Nevertheless, what both the traditional, historical view and the apocalyptic/metaphorical view have in common is the affirmation that God has the power to conquer death, and that God has done this through the Resurrection of Jesus. That message should give us hope that death does not have the final word. When all seems bleak, and at its darkest, we can trust in the reality that “Sunday is a’coming.”

In these early years of the third decade of the 21st century, we have endured the stench of death from the loss of friends and family who have suffered from Covid-19, and now more recently, we recoil from the horror of bodies left piled up on the streets of the cities of Ukraine. Thankfully, the story of the Christian faith gives us a sense of hope that a Resurrection awaits those who put their trust in Jesus, no matter how dark our world seems today. That is a message worth pondering on Good Friday.

 

In the next post of this series on “historical criticism,” I will review a book written by one of the finest conservative Bible scholars alive today, that uses the tools of “historical criticism” in a very responsible manner, without falling off any theological cliffs, as so many other advocates of “historical criticism” have repeatedly done. Look for it in a week or so.


The Lesson of Tyre

Matthew 15:21-28 is an example of Scripture that is difficult to understand, until we put the verses in context with other passages. It works on multiple levels to reveal the love of God for all of us. It can be a little too easy to paint this as a story of a woman’s persistence, and miss the deeper lesson that Jesus gave the disciples.

Lessons in Lent

Limts Of Tyre The Limits of Tyre by Vasily Polenov, 1911

Today’s Lenten devotional by N.T. Wright (Week 3, Wednesday), focusing on Matthew 15:21-28, describes one of those passages in Scripture that is difficult to grasp in isolation. What’s really going on here? What does the text tell us about the values of Jesus Christ? Why didn’t He just heal the Canaanite woman when she asked? Is Jesus calling this woman a ‘dog’? Did this woman talk Jesus into changing His mind?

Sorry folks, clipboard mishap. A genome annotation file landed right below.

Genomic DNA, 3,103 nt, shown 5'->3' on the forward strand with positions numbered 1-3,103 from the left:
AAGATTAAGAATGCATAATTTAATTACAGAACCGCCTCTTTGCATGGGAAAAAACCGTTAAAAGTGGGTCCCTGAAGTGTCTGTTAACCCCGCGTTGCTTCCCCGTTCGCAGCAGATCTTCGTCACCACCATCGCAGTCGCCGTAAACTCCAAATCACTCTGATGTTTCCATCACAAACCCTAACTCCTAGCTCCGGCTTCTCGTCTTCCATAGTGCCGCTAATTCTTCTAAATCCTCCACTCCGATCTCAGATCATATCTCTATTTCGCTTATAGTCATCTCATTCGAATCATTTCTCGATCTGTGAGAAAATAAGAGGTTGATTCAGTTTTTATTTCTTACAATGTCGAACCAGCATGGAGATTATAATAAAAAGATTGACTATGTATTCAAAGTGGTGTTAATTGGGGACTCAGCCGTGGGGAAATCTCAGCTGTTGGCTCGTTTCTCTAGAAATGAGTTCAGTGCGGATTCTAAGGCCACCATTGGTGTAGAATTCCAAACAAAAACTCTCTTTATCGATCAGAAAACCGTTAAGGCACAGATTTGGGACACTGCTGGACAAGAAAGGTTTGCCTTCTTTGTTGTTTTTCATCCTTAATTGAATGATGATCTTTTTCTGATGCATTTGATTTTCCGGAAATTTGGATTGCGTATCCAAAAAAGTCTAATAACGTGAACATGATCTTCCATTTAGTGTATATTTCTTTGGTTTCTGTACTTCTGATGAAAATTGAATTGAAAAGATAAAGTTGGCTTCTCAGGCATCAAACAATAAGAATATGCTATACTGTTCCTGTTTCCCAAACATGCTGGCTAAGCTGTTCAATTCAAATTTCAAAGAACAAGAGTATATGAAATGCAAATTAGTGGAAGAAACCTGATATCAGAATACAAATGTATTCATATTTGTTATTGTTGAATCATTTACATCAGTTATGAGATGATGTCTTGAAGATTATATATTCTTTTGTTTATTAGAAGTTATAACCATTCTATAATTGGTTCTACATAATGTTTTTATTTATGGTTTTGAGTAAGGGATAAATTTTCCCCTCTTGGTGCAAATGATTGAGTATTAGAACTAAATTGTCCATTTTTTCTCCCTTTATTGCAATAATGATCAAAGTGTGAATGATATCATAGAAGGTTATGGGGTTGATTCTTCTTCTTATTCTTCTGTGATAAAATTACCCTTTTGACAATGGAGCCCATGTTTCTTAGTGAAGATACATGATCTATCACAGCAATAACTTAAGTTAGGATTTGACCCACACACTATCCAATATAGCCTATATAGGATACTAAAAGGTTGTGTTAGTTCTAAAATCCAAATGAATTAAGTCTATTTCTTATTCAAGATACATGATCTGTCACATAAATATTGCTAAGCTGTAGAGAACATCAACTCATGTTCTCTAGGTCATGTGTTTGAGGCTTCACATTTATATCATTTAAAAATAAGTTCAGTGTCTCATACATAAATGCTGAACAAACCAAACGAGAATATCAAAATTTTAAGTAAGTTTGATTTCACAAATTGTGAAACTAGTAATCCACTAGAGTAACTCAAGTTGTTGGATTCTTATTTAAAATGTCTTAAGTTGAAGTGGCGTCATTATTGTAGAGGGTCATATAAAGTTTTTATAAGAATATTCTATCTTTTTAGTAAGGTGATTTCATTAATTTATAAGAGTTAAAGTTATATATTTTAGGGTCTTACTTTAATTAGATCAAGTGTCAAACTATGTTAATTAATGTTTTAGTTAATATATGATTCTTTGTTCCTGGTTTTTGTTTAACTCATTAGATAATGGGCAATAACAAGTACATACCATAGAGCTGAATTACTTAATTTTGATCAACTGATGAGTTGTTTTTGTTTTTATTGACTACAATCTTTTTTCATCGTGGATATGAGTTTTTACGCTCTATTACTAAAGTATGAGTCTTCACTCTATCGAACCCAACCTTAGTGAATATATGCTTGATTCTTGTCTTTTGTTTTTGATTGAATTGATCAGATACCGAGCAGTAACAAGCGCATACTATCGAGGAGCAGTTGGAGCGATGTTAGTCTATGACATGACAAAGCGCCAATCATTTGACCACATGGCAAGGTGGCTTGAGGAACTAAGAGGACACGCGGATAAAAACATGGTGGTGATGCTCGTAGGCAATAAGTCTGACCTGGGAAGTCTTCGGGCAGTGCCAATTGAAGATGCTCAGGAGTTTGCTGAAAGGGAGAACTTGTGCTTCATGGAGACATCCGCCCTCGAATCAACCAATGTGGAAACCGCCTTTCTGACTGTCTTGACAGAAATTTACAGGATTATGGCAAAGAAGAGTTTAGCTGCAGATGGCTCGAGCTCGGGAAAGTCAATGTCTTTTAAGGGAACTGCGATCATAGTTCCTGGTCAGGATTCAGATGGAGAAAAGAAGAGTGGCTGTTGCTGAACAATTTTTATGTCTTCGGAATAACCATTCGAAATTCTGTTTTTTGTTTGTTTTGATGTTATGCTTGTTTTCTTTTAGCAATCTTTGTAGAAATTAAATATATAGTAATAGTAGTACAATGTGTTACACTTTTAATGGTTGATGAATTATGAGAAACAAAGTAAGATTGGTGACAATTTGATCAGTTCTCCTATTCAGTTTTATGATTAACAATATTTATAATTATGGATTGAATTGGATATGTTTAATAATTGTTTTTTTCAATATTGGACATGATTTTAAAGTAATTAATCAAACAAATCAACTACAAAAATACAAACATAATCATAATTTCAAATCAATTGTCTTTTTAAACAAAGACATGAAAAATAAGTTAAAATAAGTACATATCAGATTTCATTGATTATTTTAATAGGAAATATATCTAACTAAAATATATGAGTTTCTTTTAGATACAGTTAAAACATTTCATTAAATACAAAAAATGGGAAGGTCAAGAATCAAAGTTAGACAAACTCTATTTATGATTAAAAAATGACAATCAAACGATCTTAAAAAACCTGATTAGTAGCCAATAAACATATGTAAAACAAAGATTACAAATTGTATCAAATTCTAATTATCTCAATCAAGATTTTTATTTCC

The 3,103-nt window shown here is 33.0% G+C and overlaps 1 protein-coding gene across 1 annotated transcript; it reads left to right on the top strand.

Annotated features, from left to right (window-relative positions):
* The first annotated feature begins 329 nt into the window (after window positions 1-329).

Thankfully we have a parallel text in Mark 7:24-29, and a clue about what life was like at this point in Jesus’ ministry in Luke 6:17-19, so let’s put them all together.

And He came down with them and stood on a level place with a crowd of His disciples and a great multitude of people from all Judea and Jerusalem, and from the seacoast of Tyre and…

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Matthew’s Gospel Truth

I’ve had multiple conversations over the past two weeks on witnessing and evangelism, all centering on how we present Jesus and the Gospel. One thing that strikes me is how many Christian brothers and sisters seem to be without a plumb line when it comes to presenting the Gospel. Some sound doctrine would greatly help. Here is a post I contributed to our church’s Lenten blog series that speaks to the issue.

Lessons in Lent

“One of the great lies of our time is to suppose that because Jesus brings forgiveness, and urges us to be forgiving people, meek, and gentle, there is no sharp edge to his message. To hear some people, you’d think the whole of the Christian message was simply a call to accept one another, never to judge another person.”
N.T. Wright, Lent for Everyone, Matthew, Year A

Personally, if I had to pick one word to sum up Jesus Christ (and the Bible, and the Christian faith for that matter), it would be ‘veracity’—partly because Jesus called Himself “the truth” in John 14:6. We’re dealing with the truth when we’re dealing with Jesus. Really.

Certainly as much as any other Gospel writer, Matthew gives us a fully-developed, true picture of Jesus Christ and His message—and it’s not the saccharine depiction many people make it out to be (just wait until…

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Things that Go Bump in the Night

“From goulies and ghosties and long-leggedy beasties
And things that go bump in the night
Good Lord, deliver us!”
Scottish prayer recorded in The Cornish and West Country Litany, 1926

Nightmare

Nightmare by Paul Bielaczyc. Charcoal, 2005.